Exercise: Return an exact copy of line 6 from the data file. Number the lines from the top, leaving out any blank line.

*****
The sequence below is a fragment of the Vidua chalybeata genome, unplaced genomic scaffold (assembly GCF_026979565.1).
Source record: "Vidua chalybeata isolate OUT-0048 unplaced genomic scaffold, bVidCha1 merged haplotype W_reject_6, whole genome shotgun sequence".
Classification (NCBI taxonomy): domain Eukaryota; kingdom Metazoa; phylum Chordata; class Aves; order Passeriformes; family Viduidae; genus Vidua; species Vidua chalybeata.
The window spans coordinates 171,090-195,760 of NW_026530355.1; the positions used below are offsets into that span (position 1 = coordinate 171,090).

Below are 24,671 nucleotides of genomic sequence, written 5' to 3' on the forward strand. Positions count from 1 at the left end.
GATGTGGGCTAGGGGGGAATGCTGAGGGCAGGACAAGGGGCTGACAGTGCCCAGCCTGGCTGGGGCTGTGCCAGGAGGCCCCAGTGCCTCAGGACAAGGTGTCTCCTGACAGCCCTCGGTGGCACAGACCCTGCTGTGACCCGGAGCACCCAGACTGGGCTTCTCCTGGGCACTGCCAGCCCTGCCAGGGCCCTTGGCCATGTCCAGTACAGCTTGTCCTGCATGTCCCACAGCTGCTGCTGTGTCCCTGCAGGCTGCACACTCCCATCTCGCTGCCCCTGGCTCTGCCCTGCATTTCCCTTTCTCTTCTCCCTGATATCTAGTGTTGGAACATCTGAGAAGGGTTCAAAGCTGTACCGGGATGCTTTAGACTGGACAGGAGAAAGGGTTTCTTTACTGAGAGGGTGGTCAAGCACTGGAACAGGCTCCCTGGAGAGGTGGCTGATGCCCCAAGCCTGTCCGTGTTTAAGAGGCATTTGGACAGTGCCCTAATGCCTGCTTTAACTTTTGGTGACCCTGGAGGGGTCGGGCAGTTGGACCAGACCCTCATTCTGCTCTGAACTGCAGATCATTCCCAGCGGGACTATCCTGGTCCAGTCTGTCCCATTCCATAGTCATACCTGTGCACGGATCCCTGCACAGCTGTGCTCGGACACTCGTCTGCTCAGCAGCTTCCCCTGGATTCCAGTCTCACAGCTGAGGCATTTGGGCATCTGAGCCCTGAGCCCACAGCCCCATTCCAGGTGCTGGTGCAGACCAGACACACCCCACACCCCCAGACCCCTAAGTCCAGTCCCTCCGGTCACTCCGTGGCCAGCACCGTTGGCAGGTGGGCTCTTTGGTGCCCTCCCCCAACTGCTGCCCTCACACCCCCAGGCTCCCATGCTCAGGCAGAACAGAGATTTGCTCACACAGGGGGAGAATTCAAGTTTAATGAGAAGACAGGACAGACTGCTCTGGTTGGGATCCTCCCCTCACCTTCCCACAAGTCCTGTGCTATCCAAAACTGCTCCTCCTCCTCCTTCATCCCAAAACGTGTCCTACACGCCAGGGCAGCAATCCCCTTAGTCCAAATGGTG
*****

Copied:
GATGTGGGCTAGGGGGGAATGCTGAGGGCAGGACAAGGGGCTGACAGTGCCCAGCCTGGCTGGGGCTGTGCCAGGAGGCCCCAGTGCCTCAGGACAAGGTGTCTCCTGACAGCCCTCGGTGGCACAGACCCTGCTGTGACCCGGAGCACCCAGACTGGGCTTCTCCTGGGCACTGCCAGCCCTGCCAGGGCCCTTGGCCATGTCCAGTACAGCTTGTCCTGCATGTCCCACAGCTGCTGCTGTGTCCCTGCAGGCTGCACACTCCCATCTCGCTGCCCCTGGCTCTGCCCTGCATTTCCCTTTCTCTTCTCCCTGATATCTAGTGTTGGAACATCTGAGAAGGGTTCAAAGCTGTACCGGGATGCTTTAGACTGGACAGGAGAAAGGGTTTCTTTACTGAGAGGGTGGTCAAGCACTGGAACAGGCTCCCTGGAGAGGTGGCTGATGCCCCAAGCCTGTCCGTGTTTAAGAGGCATTTGGACAGTGCCCTAATGCCTGCTTTAACTTTTGGTGACCCTGGAGGGGTCGGGCAGTTGGACCAGACCCTCATTCTGCTCTGAACTGCAGATCATTCCCAGCGGGACTATCCTGGTCCAGTCTGTCCCATTCCATAGTCATACCTGTGCACGGATCCCTGCACAGCTGTGCTCGGACACTCGTCTGCTCAGCAGCTTCCCCTGGATTCCAGTCTCACAGCTGAGGCATTTGGGCATCTGAGCCCTGAGCCCACAGCCCCATTCCAGGTGCTGGTGCAGACCAGACACACCCCACACCCCCAGACCCCTAAGTCCAGTCCCTCCGGTCACTCCGTGGCCAGCACCGTTGGCAGGTGGGCTCTTTGGTGCCCTCCCCCAACTGCTGCCCTCACACCCCCAGGCTCCCATGCTCAGGCAGAACAGAGATTTGCTCACACAGGGGGAGAATTCAAGTTTAATGAGAAGACAGGACAGACTGCTCTGGTTGGGATCCTCCCCTCACCTTCCCACAAGTCCTGTGCTATCCAAAACTGCTCCTCCTCCTCCTTCATCCCAAAACGTGTCCTACACGCCAGGGCAGCAATCCCCTTAGTCCAAATGGTG